But first, let me take a selfie!

In the age of “selfies”, people might see them as a sign of vanity. Maybe so, but I believe if you are lacking in the self-esteem department, a selfie a day might be the beginning of loving who you are, right now in this moment. For every vain person that takes a selfie, I would guess there is another person who is insecure.

I think it starts with the mirror.  I had posted when I first started my blog about not being able to look in the mirror . After my overdose I did not want to look at my reflection because I didn’t like her, at all! I will tell you it takes talent to apply make-up, and do your hair when you avoid eye contact with yourself.  Of course there is the caveat that I did not do either hair or make-up all that often, but on those days, I made sure to avoid “seeing” myself.


“The Help”

Now a mirror is just a reflection of yourself; it doesn’t show your darkest secrets, your biggest fears, your best achievement, or your all time disappointments.  For most, it’s not what they see in the reflection, but what lies beneath that causes the insecurity.  Sure, maybe you put on some weight, maybe you hate the color of your home hair dye job, been there done that. (I now refer to that as “hairtastrophy”, and leave it to the professionals.)  It’s what lies beneath that creates the most pain.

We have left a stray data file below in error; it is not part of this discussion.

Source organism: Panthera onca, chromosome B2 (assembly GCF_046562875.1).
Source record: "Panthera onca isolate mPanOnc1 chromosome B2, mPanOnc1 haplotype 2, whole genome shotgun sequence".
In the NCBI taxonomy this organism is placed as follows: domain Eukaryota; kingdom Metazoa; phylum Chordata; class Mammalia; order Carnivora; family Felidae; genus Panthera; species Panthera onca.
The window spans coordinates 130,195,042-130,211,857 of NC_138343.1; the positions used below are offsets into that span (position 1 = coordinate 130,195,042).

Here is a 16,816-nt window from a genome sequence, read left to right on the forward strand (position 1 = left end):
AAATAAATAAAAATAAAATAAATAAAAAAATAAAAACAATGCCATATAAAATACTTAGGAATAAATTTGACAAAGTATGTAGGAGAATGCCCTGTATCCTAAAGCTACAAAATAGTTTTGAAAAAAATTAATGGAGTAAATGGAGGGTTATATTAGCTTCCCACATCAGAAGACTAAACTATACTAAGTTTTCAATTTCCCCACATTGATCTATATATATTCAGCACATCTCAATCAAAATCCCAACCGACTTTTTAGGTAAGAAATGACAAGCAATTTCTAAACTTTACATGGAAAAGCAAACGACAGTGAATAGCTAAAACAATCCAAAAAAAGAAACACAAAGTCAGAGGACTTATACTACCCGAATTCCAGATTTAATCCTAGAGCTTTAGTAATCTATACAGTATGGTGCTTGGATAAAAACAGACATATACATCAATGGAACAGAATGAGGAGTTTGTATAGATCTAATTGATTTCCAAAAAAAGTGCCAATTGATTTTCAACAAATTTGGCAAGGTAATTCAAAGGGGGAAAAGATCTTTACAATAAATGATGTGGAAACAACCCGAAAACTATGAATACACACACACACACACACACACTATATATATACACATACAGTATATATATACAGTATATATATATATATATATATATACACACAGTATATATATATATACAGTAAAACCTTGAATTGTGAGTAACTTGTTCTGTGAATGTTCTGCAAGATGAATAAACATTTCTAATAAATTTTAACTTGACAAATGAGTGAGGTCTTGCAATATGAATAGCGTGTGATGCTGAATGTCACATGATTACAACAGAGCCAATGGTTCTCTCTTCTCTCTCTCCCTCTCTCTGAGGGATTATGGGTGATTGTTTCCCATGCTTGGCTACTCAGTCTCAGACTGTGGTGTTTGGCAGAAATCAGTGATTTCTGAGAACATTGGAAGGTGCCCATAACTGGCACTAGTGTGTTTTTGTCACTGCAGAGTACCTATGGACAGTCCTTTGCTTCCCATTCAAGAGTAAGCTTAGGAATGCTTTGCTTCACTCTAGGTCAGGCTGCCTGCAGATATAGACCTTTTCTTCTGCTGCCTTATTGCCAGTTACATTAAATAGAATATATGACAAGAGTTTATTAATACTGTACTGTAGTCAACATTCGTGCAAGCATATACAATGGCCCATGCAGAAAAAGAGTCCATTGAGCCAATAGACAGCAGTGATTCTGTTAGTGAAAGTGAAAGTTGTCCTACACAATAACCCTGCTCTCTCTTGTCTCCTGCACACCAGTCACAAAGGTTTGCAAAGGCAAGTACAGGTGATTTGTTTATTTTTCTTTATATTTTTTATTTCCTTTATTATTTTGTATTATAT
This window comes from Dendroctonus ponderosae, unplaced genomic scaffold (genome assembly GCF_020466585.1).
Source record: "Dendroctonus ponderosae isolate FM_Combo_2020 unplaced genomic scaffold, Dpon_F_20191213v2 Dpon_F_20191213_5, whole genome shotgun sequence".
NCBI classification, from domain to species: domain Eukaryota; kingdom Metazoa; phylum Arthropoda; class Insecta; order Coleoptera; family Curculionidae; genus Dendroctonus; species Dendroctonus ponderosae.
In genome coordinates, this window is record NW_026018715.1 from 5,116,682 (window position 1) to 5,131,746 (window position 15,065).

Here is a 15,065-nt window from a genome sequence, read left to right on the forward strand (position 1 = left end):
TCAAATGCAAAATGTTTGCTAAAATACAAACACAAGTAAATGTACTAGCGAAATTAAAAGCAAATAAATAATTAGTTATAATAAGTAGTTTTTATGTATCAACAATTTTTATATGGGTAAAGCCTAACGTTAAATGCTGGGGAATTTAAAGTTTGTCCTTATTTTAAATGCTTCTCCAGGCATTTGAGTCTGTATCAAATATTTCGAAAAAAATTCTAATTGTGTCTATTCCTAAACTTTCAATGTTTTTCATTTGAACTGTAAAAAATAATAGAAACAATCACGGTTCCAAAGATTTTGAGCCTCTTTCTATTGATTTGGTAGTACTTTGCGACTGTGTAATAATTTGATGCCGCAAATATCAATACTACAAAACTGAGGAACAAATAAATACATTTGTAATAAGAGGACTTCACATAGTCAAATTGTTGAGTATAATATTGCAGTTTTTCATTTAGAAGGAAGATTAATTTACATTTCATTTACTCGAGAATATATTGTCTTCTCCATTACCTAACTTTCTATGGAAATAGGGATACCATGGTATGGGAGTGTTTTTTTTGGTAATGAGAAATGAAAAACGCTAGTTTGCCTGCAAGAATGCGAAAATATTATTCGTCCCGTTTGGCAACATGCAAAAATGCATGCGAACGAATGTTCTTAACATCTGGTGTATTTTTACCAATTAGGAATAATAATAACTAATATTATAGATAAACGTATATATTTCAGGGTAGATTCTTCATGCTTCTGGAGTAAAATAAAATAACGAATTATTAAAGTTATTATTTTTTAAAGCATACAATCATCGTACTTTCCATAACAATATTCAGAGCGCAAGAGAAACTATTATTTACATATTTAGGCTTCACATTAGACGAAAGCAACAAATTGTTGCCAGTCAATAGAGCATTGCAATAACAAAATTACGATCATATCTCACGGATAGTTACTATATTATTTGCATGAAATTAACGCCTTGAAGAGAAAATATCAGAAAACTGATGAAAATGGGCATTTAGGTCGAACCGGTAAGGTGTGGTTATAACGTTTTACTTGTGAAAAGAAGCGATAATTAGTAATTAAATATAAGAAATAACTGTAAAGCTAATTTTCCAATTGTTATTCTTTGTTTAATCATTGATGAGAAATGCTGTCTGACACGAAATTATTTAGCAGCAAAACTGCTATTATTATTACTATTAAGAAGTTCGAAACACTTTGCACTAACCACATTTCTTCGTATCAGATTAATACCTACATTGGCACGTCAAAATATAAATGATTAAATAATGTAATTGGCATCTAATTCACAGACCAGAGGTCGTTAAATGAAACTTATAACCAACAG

What many see when they look in the mirror is the physical.  Do I like my hair today? Do these jeans make my butt look big? You know the drill!  The truth is although that mirror is a reflection of our outer self, when we look in it we see everything, and so much of it is negative. We take into account all the things people think about us, have said about us, the unkind words spoken to and behind our backs. For me the reflection was no longer about how my hair looks, but how I felt unwanted for so many years. It is about how I never saw myself as pretty, but all of my friends were pretty. To this day, I still struggle with taking  a compliment about my physical appearance.

How often do you look in the mirror and give yourself credit for what you have done each day?  Did you workout today and push hard? Did you get up and pack your spouses and/or children’s lunches? Did you do well at your job? Did you pay someone else a compliment? Did you do something for your  church or community? Did you tell your children that you love them, maybe teach them a lesson, or  try to instill confidence in them?

I would guess one of those apply, so what don’t you give yourself credit for those things? Look in the mirror and give yourself a pep talk? When you reflect on the negative self-image is there someone watching you? Is there someone who is taking lessons from you in how they will love and respect themselves? Sometimes it isn’t in what we say, but our actions that we are teaching the bigger lesson. Although you may be verbalizing a positive self-image message to that person, the bigger lesson is the one they learn from watching how you love yourself.ByTZ2WGIYAAxbRx